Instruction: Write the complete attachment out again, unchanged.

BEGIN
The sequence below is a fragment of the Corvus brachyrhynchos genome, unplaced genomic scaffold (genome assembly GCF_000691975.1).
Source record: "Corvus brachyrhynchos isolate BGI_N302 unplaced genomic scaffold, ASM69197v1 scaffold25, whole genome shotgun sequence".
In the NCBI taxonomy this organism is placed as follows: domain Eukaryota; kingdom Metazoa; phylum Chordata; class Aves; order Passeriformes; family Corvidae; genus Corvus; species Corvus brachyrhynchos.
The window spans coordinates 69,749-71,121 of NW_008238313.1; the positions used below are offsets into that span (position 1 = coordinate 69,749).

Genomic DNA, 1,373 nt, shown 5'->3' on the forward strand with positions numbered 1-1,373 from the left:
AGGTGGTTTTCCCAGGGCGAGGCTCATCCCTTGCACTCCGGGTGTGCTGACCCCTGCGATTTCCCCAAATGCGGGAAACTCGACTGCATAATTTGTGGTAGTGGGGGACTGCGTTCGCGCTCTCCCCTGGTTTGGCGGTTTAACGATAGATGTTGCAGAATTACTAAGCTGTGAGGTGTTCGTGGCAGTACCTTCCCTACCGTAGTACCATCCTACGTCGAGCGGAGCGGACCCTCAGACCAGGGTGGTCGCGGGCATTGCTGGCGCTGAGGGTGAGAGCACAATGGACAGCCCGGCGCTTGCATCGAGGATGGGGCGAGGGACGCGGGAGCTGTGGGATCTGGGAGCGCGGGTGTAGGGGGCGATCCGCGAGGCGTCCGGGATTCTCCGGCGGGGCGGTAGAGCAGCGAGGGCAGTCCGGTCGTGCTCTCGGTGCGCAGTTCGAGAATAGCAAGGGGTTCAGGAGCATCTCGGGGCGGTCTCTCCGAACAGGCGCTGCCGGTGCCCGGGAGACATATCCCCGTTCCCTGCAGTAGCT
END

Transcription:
The sequence below is a fragment of the Corvus brachyrhynchos genome, unplaced genomic scaffold (genome assembly GCF_000691975.1).
Source record: "Corvus brachyrhynchos isolate BGI_N302 unplaced genomic scaffold, ASM69197v1 scaffold25, whole genome shotgun sequence".
In the NCBI taxonomy this organism is placed as follows: domain Eukaryota; kingdom Metazoa; phylum Chordata; class Aves; order Passeriformes; family Corvidae; genus Corvus; species Corvus brachyrhynchos.
The window spans coordinates 69,749-71,121 of NW_008238313.1; the positions used below are offsets into that span (position 1 = coordinate 69,749).

Genomic DNA, 1,373 nt, shown 5'->3' on the forward strand with positions numbered 1-1,373 from the left:
AGGTGGTTTTCCCAGGGCGAGGCTCATCCCTTGCACTCCGGGTGTGCTGACCCCTGCGATTTCCCCAAATGCGGGAAACTCGACTGCATAATTTGTGGTAGTGGGGGACTGCGTTCGCGCTCTCCCCTGGTTTGGCGGTTTAACGATAGATGTTGCAGAATTACTAAGCTGTGAGGTGTTCGTGGCAGTACCTTCCCTACCGTAGTACCATCCTACGTCGAGCGGAGCGGACCCTCAGACCAGGGTGGTCGCGGGCATTGCTGGCGCTGAGGGTGAGAGCACAATGGACAGCCCGGCGCTTGCATCGAGGATGGGGCGAGGGACGCGGGAGCTGTGGGATCTGGGAGCGCGGGTGTAGGGGGCGATCCGCGAGGCGTCCGGGATTCTCCGGCGGGGCGGTAGAGCAGCGAGGGCAGTCCGGTCGTGCTCTCGGTGCGCAGTTCGAGAATAGCAAGGGGTTCAGGAGCATCTCGGGGCGGTCTCTCCGAACAGGCGCTGCCGGTGCCCGGGAGACATATCCCCGTTCCCTGCAGTAGCT